11. It was CoD 3. What I didn’t like was the way they tried to shoehorn in motion controls. If memory serves me, there was a lot of waggle. What I do remember vividly is having to point the controller at the screen the whole time. If my arm got sore, and I put it down for a second, the screen would wildly spin around until I lifted it back up.
  12. Personally, I’m not a fan of the series. The Wii launch CoD left such a bad taste in my mouth that I’ve never forgiven the series. Nevertheless, I see nothing but positives for extending Switch exposure and appeal.
  13. Have you ordered a Switch carrying case?

    My review of the AmazonBasics Travel and Storage case for the Nintendo Switch https://www.amazon.com/gp/product/B0719XBLRD?tag=hp-slotter-20&ascsubtag=f52d5730-16e6-4e5f-8f69-369e34c0e6d7&th=1 Pros: It's cheap, really cheap. The yellow one is now below six US dollars. It holds everything that comes with the Switch (console, dock, cables, Joy Cons, grip). The Pro Controller fits in the grip space. The pieces don't seem to move around (I haven't traveled with it yet). Cons: Some of the spaces are not very ergonomic; you have to shove the pieces in a bit, and some of them never seem to fit quite right (the cables especially). There isn't any space for games. You could certainly fit them in there, but without an additional case, they would most likely get damaged during travel. It's large - larger than I had expected. Perhaps this is not a fair criticism. However, when I take my Switch out in the console-only case I have, it feels like a portable system. In this case, it feels like you are traveling with a home console. If you brought your NES to your friend's house as a kid, you get the idea. Again, this should not be unexpected, but I was able to easily take my full system overseas in a small backpack - albeit not as securely. Expect this case to be your carryon or take up a significant portion of your suitcase. It was shipped cheaply and came slightly scratched. It's not worth it to send it back, but it was somewhat annoying. This type of material is susceptible to scratches. I plan to be careful with the stitching and zipper, but I cannot speculate on their durability at this time. In the end, you get what you pay for, and for the time being, I am happy with this purchase.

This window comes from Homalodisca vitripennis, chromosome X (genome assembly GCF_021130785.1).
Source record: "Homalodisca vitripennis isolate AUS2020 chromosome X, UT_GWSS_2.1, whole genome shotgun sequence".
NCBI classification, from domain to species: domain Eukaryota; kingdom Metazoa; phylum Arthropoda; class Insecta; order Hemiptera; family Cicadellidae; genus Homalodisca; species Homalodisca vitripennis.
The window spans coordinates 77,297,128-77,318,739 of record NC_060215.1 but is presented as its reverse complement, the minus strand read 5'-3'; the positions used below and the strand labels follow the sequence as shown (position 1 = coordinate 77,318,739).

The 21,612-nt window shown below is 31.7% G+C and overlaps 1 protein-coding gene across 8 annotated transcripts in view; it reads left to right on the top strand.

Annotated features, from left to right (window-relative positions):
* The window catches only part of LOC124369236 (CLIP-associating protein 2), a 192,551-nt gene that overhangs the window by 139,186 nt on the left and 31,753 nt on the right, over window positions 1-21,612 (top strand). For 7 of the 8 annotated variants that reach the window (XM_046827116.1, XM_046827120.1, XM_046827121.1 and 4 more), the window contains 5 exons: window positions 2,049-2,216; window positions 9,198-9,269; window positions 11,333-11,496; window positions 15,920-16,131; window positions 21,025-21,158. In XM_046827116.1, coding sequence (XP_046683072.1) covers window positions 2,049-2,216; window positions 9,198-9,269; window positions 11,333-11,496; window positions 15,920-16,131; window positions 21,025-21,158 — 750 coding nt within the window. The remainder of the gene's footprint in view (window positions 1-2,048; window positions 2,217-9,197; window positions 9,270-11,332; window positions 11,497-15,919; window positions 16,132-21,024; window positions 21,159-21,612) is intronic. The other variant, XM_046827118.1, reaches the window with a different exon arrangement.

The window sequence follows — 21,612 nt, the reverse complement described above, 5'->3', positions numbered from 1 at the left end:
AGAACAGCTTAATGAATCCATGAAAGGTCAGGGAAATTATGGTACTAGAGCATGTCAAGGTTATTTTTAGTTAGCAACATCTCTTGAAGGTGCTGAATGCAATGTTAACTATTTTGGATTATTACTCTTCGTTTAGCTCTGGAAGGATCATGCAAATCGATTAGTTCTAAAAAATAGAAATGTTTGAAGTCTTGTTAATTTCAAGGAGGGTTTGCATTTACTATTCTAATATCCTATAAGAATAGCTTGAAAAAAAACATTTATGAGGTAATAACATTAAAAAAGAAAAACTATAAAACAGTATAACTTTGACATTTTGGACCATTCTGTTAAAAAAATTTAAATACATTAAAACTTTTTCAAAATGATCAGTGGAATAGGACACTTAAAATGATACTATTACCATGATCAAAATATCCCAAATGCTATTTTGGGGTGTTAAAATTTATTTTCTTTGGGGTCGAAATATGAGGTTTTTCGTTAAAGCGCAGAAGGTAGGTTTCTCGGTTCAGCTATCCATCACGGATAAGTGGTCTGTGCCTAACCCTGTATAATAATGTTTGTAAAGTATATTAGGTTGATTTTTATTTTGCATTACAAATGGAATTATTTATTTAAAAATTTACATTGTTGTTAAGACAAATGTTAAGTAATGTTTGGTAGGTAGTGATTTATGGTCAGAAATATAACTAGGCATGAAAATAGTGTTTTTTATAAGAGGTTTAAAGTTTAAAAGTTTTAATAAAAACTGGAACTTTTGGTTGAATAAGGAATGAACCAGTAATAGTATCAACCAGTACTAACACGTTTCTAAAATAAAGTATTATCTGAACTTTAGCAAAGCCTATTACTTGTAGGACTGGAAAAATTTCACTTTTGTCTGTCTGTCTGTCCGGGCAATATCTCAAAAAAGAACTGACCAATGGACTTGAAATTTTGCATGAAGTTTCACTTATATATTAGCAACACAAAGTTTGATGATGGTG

14. With the original being remade for the 3DS, I doubt we will see a sequel on Switch anytime soon. My guess is the rerelease is to test the market. If my assumption is correct, it isn’t even in development yet, and it would be at least a couple of years before part three sees the light of day. To answer your question, it would be a certain purchase for me.
  15. Have you ordered a Switch carrying case?

    You have the one I mentioned, or just a travel case in general? I just ordered a red one from Amazon. It was a dollar more, but I thought it was a small price to pay to avoid looking like I was carrying my Switch in a Big Bird lunch box (sorry yellow fans). I’ll write a mini review some time next week.